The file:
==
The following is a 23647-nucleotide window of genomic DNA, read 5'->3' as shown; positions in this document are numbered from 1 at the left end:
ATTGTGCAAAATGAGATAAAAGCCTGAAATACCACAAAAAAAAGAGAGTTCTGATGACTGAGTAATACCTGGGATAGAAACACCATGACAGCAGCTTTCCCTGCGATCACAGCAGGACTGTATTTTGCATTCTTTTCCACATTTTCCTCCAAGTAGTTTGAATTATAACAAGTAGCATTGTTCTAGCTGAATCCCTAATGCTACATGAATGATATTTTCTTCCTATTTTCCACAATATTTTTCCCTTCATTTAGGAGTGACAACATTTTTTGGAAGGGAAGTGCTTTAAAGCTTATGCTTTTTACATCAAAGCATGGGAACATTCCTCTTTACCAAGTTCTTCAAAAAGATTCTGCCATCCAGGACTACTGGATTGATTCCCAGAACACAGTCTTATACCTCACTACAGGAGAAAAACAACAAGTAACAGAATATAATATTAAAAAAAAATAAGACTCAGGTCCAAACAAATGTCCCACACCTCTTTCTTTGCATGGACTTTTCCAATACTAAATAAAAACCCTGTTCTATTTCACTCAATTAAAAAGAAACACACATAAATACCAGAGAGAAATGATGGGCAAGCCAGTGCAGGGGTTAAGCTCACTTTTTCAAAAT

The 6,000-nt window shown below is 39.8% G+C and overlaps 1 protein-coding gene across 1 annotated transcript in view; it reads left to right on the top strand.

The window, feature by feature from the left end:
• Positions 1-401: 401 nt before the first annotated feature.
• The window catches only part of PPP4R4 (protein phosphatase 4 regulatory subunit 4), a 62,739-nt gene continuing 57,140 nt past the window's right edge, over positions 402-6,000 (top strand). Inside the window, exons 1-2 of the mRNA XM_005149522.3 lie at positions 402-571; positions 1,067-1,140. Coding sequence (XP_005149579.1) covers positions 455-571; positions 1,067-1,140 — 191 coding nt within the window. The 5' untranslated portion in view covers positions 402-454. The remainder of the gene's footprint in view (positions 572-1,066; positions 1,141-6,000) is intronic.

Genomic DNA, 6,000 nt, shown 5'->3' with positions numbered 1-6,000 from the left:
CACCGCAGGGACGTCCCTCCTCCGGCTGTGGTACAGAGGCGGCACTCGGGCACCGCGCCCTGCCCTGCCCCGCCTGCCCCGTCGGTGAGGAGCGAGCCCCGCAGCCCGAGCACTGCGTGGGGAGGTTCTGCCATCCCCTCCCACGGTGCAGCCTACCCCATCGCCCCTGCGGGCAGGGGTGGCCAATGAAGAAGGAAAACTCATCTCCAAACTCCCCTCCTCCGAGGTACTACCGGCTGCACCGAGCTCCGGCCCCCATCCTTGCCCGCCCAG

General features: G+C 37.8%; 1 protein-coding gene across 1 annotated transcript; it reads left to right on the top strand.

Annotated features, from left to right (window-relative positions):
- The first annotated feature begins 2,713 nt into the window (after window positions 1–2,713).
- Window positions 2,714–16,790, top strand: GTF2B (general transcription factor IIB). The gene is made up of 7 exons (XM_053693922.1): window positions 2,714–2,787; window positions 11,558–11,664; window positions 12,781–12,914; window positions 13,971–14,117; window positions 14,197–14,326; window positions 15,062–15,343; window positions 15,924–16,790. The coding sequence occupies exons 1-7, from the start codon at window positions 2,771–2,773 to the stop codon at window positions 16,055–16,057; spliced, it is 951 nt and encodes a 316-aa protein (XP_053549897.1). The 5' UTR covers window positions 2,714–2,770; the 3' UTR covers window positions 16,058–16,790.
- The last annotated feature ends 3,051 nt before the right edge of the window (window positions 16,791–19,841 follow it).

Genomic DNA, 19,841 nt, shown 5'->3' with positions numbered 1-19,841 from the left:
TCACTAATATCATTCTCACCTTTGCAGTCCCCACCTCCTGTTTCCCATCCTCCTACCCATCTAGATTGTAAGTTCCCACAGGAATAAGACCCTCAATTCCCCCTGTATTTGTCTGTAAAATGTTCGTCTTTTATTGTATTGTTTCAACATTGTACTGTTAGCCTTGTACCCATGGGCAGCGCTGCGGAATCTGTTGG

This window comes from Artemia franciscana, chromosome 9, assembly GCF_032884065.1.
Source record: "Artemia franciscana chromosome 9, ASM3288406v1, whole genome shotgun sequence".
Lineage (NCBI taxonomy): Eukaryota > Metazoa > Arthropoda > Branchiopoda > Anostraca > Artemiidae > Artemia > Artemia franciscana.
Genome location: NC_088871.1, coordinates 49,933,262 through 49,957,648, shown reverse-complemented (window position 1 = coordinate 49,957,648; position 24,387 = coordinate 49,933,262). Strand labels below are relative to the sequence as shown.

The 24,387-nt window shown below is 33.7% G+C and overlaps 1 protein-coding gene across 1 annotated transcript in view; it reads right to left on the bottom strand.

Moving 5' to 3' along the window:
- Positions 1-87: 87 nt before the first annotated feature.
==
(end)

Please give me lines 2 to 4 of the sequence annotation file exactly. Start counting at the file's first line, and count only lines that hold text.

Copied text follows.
ATTGTGCAAAATGAGATAAAAGCCTGAAATACCACAAAAAAAAGAGAGTTCTGATGACTGAGTAATACCTGGGATAGAAACACCATGACAGCAGCTTTCCCTGCGATCACAGCAGGACTGTATTTTGCATTCTTTTCCACATTTTCCTCCAAGTAGTTTGAATTATAACAAGTAGCATTGTTCTAGCTGAATCCCTAATGCTACATGAATGATATTTTCTTCCTATTTTCCACAATATTTTTCCCTTCATTTAGGAGTGACAACATTTTTTGGAAGGGAAGTGCTTTAAAGCTTATGCTTTTTACATCAAAGCATGGGAACATTCCTCTTTACCAAGTTCTTCAAAAAGATTCTGCCATCCAGGACTACTGGATTGATTCCCAGAACACAGTCTTATACCTCACTACAGGAGAAAAACAACAAGTAACAGAATATAATATTAAAAAAAAATAAGACTCAGGTCCAAACAAATGTCCCACACCTCTTTCTTTGCATGGACTTTTCCAATACTAAATAAAAACCCTGTTCTATTTCACTCAATTAAAAAGAAACACACATAAATACCAGAGAGAAATGATGGGCAAGCCAGTGCAGGGGTTAAGCTCACTTTTTCAAAAT

The 6,000-nt window shown below is 39.8% G+C and overlaps 1 protein-coding gene across 1 annotated transcript in view; it reads left to right on the top strand.

The window, feature by feature from the left end: